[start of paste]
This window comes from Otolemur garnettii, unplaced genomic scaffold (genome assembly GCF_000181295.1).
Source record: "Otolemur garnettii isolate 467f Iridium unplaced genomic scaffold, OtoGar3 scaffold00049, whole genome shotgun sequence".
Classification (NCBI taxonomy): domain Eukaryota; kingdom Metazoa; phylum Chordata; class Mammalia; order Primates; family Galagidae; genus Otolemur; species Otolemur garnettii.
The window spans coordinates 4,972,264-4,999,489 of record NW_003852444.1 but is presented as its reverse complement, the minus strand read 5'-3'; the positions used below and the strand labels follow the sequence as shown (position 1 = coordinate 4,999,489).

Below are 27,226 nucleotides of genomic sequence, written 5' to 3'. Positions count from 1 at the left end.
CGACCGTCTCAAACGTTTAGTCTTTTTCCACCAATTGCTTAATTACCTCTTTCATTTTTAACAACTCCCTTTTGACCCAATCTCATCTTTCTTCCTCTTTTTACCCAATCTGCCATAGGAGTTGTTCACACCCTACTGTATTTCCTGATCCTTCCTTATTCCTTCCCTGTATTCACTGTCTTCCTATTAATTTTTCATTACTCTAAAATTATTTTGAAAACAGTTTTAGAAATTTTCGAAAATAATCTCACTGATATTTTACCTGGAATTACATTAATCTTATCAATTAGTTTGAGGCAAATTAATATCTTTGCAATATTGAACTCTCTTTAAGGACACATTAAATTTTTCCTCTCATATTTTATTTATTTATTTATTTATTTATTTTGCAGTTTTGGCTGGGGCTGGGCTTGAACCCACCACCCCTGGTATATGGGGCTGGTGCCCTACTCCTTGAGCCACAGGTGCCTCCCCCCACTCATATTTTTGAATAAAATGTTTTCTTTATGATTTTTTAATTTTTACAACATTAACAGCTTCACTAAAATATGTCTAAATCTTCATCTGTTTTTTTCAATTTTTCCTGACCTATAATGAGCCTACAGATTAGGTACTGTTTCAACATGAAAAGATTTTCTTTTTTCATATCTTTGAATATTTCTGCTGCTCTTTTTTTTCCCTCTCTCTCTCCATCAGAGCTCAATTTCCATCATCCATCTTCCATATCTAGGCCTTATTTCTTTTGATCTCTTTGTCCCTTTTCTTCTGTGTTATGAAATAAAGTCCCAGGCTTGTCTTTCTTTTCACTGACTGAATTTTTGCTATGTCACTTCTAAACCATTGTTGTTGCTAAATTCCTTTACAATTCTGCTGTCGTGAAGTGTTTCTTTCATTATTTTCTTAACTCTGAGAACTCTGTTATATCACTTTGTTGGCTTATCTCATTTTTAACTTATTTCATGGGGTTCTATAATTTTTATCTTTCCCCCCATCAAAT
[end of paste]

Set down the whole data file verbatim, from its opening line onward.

This window comes from Otolemur garnettii, unplaced genomic scaffold (genome assembly GCF_000181295.1).
Source record: "Otolemur garnettii isolate 467f Iridium unplaced genomic scaffold, OtoGar3 scaffold00049, whole genome shotgun sequence".
Classification (NCBI taxonomy): domain Eukaryota; kingdom Metazoa; phylum Chordata; class Mammalia; order Primates; family Galagidae; genus Otolemur; species Otolemur garnettii.
The window spans coordinates 4,972,264-4,999,489 of record NW_003852444.1 but is presented as its reverse complement, the minus strand read 5'-3'; the positions used below and the strand labels follow the sequence as shown (position 1 = coordinate 4,999,489).

Below are 27,226 nucleotides of genomic sequence, written 5' to 3'. Positions count from 1 at the left end.
CGACCGTCTCAAACGTTTAGTCTTTTTCCACCAATTGCTTAATTACCTCTTTCATTTTTAACAACTCCCTTTTGACCCAATCTCATCTTTCTTCCTCTTTTTACCCAATCTGCCATAGGAGTTGTTCACACCCTACTGTATTTCCTGATCCTTCCTTATTCCTTCCCTGTATTCACTGTCTTCCTATTAATTTTTCATTACTCTAAAATTATTTTGAAAACAGTTTTAGAAATTTTCGAAAATAATCTCACTGATATTTTACCTGGAATTACATTAATCTTATCAATTAGTTTGAGGCAAATTAATATCTTTGCAATATTGAACTCTCTTTAAGGACACATTAAATTTTTCCTCTCATATTTTATTTATTTATTTATTTATTTATTTTGCAGTTTTGGCTGGGGCTGGGCTTGAACCCACCACCCCTGGTATATGGGGCTGGTGCCCTACTCCTTGAGCCACAGGTGCCTCCCCCCACTCATATTTTTGAATAAAATGTTTTCTTTATGATTTTTTAATTTTTACAACATTAACAGCTTCACTAAAATATGTCTAAATCTTCATCTGTTTTTTTCAATTTTTCCTGACCTATAATGAGCCTACAGATTAGGTACTGTTTCAACATGAAAAGATTTTCTTTTTTCATATCTTTGAATATTTCTGCTGCTCTTTTTTTTCCCTCTCTCTCTCCATCAGAGCTCAATTTCCATCATCCATCTTCCATATCTAGGCCTTATTTCTTTTGATCTCTTTGTCCCTTTTCTTCTGTGTTATGAAATAAAGTCCCAGGCTTGTCTTTCTTTTCACTGACTGAATTTTTGCTATGTCACTTCTAAACCATTGTTGTTGCTAAATTCCTTTACAATTCTGCTGTCGTGAAGTGTTTCTTTCATTATTTTCTTAACTCTGAGAACTCTGTTATATCACTTTGTTGGCTTATCTCATTTTTAACTTATTTCATGGGGTTCTATAATTTTTATCTTTCCCCCCATCAAAT